The result of the modern ploughing up of the downs has been the virtual obliteration of the network of prehistoric field systems which had been discovered by air photography some forty years ago. The fields of these Bronze and Iron Age farmers are defined in a number of ways. Perhaps the most distinctive and still recognisable form on steep slopes are lynchets. Here the primitive ploughs have cut into the chalk slope on the upper side of the field, and soil wash has built up a bank on the lower. They still survive in a combe about a mile southeast of Uffington Hill, and a splendid series is seen over the Wiltshire boundary at Bishopstone.

It is noteworthy that these early fields are not found in the curving chalk valley which leads down the dip slope to Lambourn. The reason seems to be the portentous presence of a Bronze Age cemetery, the so-called Labour Seven Barrows. As one walks along the road from the Ridge Way the swelling, grass-covered tumuli are seen at the bottom of the slope, between wedges of beech woodland on either flank of the valley. Originally there was a much larger spread of barrows here: 46 in all have been recorded, and they are all visible from the Bronze Age defended site at Rams Hill, which may have acted as a religious focus for the area.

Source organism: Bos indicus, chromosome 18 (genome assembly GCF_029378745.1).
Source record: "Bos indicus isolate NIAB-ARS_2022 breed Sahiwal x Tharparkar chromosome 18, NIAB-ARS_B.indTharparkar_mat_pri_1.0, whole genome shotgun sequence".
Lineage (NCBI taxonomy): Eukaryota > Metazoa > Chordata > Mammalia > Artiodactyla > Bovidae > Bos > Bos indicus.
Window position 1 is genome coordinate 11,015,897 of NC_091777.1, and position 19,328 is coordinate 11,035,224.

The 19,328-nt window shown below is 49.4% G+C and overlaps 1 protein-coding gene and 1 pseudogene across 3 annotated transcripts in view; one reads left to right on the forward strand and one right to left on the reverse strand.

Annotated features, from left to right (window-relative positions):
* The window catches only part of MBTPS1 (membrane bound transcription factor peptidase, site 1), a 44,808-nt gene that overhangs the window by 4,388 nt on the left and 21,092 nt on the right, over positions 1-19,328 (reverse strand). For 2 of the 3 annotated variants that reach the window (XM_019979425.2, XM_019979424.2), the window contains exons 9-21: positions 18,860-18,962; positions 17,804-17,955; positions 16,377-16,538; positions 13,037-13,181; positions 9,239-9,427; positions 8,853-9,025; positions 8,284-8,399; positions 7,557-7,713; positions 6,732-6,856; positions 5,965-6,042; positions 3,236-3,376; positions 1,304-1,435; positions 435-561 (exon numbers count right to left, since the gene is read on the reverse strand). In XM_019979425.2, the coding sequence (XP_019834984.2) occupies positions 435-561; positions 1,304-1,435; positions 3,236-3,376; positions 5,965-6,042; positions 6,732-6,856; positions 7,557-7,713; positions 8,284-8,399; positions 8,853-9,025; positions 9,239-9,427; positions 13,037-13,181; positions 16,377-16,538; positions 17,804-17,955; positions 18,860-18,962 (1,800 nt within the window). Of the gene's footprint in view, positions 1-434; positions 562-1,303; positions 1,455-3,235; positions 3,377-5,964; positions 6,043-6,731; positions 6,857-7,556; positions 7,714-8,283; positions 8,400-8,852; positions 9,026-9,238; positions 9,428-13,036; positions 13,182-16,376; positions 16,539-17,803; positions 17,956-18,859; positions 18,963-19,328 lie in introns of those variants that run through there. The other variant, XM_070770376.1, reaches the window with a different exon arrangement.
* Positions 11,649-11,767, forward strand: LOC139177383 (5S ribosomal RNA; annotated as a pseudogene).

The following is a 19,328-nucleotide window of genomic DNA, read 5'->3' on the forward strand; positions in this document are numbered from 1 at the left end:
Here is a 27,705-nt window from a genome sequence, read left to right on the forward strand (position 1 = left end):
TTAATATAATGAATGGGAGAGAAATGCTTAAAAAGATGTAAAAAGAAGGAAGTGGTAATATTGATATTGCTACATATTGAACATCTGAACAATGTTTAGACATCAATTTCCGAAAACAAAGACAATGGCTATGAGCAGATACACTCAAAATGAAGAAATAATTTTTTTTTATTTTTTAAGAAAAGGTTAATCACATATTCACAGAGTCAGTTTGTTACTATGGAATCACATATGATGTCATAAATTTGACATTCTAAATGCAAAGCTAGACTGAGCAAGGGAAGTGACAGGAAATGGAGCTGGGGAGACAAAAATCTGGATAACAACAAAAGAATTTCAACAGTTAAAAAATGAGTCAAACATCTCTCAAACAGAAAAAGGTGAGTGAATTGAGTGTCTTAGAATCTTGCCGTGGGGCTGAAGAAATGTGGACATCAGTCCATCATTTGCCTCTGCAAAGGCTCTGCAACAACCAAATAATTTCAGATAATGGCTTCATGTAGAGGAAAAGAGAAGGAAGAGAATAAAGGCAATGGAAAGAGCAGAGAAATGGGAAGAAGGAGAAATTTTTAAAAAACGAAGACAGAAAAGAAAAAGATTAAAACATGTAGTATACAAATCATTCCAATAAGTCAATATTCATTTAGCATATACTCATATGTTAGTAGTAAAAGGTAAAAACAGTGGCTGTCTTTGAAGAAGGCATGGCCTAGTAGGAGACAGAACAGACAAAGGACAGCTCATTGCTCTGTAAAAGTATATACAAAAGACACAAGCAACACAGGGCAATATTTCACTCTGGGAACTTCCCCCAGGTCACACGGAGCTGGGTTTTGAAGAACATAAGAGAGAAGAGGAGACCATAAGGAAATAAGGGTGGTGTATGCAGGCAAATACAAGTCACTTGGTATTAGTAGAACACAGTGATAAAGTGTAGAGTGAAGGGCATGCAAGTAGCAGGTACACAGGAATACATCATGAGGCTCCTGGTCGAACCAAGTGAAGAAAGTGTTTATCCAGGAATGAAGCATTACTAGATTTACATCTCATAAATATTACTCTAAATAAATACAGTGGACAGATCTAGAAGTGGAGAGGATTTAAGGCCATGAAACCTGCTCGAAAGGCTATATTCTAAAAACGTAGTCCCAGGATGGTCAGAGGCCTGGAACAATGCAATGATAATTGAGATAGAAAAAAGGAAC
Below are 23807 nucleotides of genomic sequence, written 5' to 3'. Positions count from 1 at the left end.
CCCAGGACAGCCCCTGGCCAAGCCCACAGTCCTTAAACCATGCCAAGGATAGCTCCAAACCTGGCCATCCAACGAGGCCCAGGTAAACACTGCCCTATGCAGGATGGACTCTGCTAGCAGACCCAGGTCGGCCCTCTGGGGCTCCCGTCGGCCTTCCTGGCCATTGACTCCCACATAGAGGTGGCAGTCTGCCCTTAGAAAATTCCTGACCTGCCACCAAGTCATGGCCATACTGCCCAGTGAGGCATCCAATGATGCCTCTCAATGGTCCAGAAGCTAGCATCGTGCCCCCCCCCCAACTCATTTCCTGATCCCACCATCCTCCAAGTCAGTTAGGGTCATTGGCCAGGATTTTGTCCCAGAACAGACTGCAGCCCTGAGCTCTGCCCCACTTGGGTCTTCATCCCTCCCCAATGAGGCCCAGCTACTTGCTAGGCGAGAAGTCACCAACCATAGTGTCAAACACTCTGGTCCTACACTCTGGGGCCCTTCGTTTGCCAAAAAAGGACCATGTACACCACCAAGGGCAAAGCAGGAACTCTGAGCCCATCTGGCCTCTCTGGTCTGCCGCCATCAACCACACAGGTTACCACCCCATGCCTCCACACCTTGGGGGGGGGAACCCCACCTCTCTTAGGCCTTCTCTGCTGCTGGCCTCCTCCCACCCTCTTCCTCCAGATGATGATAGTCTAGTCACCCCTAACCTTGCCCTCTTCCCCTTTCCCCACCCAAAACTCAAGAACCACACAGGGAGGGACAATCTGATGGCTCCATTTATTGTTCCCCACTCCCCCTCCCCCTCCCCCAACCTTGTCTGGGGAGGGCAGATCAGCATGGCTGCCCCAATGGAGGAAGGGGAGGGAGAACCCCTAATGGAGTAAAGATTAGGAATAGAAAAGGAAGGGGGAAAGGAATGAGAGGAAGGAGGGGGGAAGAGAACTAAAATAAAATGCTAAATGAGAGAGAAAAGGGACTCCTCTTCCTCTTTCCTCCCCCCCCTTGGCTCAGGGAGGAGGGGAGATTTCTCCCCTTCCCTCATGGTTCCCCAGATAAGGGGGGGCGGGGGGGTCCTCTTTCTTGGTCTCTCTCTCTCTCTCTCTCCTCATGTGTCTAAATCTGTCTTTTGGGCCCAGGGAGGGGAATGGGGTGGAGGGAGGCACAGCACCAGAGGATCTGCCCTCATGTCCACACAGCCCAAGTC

The religious centre hereabouts was the henge monument called in christian times the Devil’s Quoits. The great bank and ditch with its inner ring of standing stones was partly built over by a 1939-45 wartime airfield and has since been quarried away for gravel extraction, another sad example of the destructive erosion of our pre-English heritage.

Since 1983 the Oxford Archaeological Unit excavated a series of barrows which were to be covered by a housing estate, partly for Vietnamese boat people. They recreated the original bowl and disc forms of the barrows by piling the spoil into mounds. But such ‘rescue archaeology’ is a second-best alternative to the preservation of the irreplaceable monuments themselves · It should not have been impossible to integrate aspects of the ancient landscape with the new. Housing estates need open space, which could well have been the area covered by the barrows.

Practically the only features of the prehistoric landscape of the region to have survived modern attempts to flatten them are the hill forts: Alfred’s Castle near Ashdown House, Hardwell above Compton Beauchamp, Uffington Castle, Segsbury and Blewburton Hill.

This was ranching country in those early days, where flocks and herds ranged far and wide and were controlled by horsemen. The importance of the horse to Iron Age society on the downs is indicated by the ceremonial pony burials found in the entrance of the hill fort at Blewburton Hill and, more impressively, by the turf-cut figure of the White Horse at Uffington, a gigantic tribal emblem. For long thought to belong to the Early Iron Age, scholarly opinion now argues with increasing conviction that it is in fact Saxon or Jutish and therefore closely connected with the English Odinist invasion of the fifth century CE. But that is another story.

0 replies

Leave a Reply

Want to join the discussion?
Feel free to contribute!

Leave a Reply

This site uses Akismet to reduce spam. Learn how your comment data is processed.